Confirmed: Afghan ‘burn pits’ wrecking US troops’ health
The unclassified US Army memo, obtained by the online magazine Wired.com, unequivocally states that a burn pit at one of the biggest US military bases in Afghanistan threatens the base's troops and staff with “long-term adverse health conditions."
The burn pit at Bagram Airfield produces large quantities of dust and burnt waste, which are most likely to impact veterans’ health for the rest of their lives, the memo continues. Breathing in the air at the base, veterans risk acquiring any of the following: “reduced lung function or exacerbated chronic bronchitis, chronic obstructive pulmonary disease (COPD), asthma, atherosclerosis, or other cardiopulmonary diseases.”
The assessment is built on an eight-year study of weekly air samples taken at the base. The memo says air concentration of Particulate Matter 10 and Particulate Matter 2.5 (10 and 2.5 being the diameter of matter in micrometers) were twice and three times the maximum permitted standards, respectively.
To soldiers, burning anything from broken furniture to human waste in the best of US practice, the hazard comes under a more common name: dust. The air is heavy with it and its “running mate” – the heavy, acrid smell of grilled trash.
The memo is dated April 2011, when the affected population on the base scaled up to “40,000 Service Members and contractors.”
Since 2003, when the research was launched, Bagram Airfield has been a point of transit for hundreds of thousands of troops. Millions more have served at other Afghan bases and in Iraq, near similar burn pits.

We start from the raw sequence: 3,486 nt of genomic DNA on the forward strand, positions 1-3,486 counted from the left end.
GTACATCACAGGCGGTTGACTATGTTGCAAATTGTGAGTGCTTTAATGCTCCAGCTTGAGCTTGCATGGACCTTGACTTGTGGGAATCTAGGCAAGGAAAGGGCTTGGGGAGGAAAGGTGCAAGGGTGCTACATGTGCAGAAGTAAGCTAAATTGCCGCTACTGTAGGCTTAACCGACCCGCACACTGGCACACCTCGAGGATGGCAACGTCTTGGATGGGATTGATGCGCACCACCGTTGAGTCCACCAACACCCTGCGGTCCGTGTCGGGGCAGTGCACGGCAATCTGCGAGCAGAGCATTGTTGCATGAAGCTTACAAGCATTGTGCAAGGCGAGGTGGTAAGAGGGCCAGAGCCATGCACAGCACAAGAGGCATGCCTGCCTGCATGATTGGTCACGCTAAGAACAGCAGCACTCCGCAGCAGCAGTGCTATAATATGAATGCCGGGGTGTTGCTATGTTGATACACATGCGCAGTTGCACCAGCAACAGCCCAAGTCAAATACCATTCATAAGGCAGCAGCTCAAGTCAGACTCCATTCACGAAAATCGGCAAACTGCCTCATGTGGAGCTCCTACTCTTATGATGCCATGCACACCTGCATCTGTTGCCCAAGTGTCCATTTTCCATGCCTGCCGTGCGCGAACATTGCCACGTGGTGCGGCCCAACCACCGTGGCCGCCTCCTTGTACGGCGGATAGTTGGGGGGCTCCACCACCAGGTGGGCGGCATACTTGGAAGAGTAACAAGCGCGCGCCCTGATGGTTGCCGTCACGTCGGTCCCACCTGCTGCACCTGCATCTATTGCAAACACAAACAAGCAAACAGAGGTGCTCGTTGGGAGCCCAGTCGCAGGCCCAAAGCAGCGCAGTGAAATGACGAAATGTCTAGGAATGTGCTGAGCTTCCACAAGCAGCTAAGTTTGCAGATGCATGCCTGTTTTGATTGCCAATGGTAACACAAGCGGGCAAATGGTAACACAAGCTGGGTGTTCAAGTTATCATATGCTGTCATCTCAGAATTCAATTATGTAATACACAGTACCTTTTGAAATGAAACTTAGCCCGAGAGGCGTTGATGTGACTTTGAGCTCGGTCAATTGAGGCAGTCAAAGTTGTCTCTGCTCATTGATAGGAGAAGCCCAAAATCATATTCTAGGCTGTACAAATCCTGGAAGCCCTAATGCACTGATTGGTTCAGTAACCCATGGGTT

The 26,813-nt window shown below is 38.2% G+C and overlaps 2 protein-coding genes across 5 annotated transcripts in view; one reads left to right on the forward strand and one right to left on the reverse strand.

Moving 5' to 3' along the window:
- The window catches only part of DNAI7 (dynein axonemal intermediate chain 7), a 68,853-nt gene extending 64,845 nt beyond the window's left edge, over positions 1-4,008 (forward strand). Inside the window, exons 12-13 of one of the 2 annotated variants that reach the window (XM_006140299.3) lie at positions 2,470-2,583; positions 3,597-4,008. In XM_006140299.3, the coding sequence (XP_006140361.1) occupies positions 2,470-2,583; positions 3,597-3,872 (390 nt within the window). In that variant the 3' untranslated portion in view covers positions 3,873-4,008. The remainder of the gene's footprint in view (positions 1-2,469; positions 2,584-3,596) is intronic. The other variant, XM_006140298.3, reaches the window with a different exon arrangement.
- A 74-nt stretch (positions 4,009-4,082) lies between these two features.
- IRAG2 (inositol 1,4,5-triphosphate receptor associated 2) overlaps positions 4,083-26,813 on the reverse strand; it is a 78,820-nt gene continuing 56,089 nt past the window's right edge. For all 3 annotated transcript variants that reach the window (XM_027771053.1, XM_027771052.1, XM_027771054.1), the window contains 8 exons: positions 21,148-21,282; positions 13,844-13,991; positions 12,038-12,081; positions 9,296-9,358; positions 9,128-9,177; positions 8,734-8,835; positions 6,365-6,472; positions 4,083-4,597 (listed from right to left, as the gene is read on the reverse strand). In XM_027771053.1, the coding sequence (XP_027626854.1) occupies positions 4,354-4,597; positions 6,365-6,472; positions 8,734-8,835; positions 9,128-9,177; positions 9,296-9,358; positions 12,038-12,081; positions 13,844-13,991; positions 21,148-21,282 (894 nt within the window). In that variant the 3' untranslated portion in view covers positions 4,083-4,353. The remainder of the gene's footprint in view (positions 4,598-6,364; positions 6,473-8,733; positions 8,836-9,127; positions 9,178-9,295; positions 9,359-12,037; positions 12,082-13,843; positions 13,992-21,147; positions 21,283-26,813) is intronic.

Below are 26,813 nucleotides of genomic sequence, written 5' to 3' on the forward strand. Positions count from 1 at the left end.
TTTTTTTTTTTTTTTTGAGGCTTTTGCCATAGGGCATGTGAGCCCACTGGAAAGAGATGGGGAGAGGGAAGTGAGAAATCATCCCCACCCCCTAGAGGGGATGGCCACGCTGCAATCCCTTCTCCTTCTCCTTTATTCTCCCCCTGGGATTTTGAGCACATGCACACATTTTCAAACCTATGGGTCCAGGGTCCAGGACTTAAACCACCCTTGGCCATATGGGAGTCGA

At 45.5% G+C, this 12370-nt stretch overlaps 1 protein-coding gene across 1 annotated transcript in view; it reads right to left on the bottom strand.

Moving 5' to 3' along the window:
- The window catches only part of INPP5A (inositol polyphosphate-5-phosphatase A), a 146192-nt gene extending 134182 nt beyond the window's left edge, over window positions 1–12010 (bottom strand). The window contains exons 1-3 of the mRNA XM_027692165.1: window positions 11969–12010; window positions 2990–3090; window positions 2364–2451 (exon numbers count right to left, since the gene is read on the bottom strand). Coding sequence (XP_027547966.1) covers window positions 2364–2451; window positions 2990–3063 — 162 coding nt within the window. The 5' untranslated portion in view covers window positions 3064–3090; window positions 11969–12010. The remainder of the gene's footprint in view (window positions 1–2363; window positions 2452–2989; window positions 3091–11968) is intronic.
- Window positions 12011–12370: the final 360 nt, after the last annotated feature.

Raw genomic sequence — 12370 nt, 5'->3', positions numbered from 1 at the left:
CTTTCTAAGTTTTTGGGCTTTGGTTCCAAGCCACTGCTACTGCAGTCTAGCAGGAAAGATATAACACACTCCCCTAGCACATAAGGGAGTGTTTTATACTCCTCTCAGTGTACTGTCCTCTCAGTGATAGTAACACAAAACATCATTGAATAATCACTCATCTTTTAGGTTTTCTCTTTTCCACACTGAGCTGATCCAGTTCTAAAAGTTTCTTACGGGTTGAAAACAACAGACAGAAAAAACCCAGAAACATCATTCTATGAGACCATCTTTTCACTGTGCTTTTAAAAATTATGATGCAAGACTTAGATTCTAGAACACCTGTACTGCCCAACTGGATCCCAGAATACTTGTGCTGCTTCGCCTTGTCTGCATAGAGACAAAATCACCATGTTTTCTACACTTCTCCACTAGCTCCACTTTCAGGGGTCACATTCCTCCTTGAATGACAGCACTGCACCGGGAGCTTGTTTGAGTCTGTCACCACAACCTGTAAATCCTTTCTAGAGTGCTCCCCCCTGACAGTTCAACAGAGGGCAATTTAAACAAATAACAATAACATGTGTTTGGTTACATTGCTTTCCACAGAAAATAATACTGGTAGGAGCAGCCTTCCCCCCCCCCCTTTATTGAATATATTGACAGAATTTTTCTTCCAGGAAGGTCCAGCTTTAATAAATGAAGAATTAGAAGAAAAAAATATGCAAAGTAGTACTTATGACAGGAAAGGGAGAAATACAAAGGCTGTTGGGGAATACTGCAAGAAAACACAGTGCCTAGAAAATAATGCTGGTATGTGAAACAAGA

“It’s good to see someone in the military is acknowledging there are going to be long-term problems with burn pits, but it’s disturbing that this memo is more than a year old and it doesn’t seem like the military has done anything about it,” Tom Tarantino, deputy policy director of Iraq and Afghanistan Veterans of America advocacy group, told Wired.com.
But Pentagon seems to think Bagram's dust is just on soldiers' shoes. In 2004, a fact sheet issued by Pentagon’s deployment health library declared that the high particulate matter in the air of the base “should not cause any long-term health effects.” In 2010, their epidemiological study found that upon returning home, Bagram veterans would be as healthy “as, those who had never deployed.”
Still, thousands of Iraq and Afghanistan veterans have suffered chest pains, asthma and migraines they associate with service. Some try to sue their military contractors for exposing them to unhealthy conditions, but as official research failed to prove their charges, damages were scarcely paid. Now, with the leaked Bagram Airfield memo, at least some may hope for compensation.